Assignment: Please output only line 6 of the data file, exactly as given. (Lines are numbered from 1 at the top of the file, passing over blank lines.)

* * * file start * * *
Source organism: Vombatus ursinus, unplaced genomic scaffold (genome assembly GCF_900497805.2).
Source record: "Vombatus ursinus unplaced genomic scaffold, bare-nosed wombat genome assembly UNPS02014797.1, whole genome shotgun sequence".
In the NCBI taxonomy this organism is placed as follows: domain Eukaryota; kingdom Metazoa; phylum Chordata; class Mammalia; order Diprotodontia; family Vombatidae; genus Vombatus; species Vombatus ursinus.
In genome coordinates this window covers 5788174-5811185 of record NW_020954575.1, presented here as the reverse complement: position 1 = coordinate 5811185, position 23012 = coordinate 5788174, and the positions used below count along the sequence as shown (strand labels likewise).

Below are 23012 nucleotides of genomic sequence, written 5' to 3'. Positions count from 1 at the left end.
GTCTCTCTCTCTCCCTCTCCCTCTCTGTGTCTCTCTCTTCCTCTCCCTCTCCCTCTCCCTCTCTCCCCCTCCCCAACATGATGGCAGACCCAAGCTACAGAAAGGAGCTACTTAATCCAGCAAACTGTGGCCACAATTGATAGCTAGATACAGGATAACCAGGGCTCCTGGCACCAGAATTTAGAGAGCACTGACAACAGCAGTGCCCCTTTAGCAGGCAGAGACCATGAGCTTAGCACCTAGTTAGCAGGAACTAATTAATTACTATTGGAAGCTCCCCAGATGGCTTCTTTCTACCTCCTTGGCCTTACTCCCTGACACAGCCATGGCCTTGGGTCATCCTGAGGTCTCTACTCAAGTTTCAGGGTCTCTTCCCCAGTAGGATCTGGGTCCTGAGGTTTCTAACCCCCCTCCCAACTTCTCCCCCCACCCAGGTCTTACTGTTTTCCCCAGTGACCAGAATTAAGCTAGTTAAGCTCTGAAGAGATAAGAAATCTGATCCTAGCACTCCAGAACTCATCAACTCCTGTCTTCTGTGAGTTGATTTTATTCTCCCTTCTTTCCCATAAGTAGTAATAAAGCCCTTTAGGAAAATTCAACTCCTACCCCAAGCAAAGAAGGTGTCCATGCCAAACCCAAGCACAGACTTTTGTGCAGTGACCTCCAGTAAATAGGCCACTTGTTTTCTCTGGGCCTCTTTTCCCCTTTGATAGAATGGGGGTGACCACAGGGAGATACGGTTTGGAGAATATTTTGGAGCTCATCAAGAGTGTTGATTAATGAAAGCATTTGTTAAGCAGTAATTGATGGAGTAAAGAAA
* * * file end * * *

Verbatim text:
GTCTCTCTCTCTCCCTCTCCCTCTCTGTGTCTCTCTCTTCCTCTCCCTCTCCCTCTCCCTCTCTCCCCCTCCCCAACATGATGGCAGACCCAAGCTACAGAAAGGAGCTACTTAATCCAGCAAACTGTGGCCACAATTGATAGCTAGATACAGGATAACCAGGGCTCCTGGCACCAGAATTTAGAGAGCACTGACAACAGCAGTGCCCCTTTAGCAGGCAGAGACCATGAGCTTAGCACCTAGTTAGCAGGAACTAATTAATTACTATTGGAAGCTCCCCAGATGGCTTCTTTCTACCTCCTTGGCCTTACTCCCTGACACAGCCATGGCCTTGGGTCATCCTGAGGTCTCTACTCAAGTTTCAGGGTCTCTTCCCCAGTAGGATCTGGGTCCTGAGGTTTCTAACCCCCCTCCCAACTTCTCCCCCCACCCAGGTCTTACTGTTTTCCCCAGTGACCAGAATTAAGCTAGTTAAGCTCTGAAGAGATAAGAAATCTGATCCTAGCACTCCAGAACTCATCAACTCCTGTCTTCTGTGAGTTGATTTTATTCTCCCTTCTTTCCCATAAGTAGTAATAAAGCCCTTTAGGAAAATTCAACTCCTACCCCAAGCAAAGAAGGTGTCCATGCCAAACCCAAGCACAGACTTTTGTGCAGTGACCTCCAGTAAATAGGCCACTTGTTTTCTCTGGGCCTCTTTTCCCCTTTGATAGAATGGGGGTGACCACAGGGAGATACGGTTTGGAGAATATTTTGGAGCTCATCAAGAGTGTTGATTAATGAAAGCATTTGTTAAGCAGTAATTGATGGAGTAAAGAAA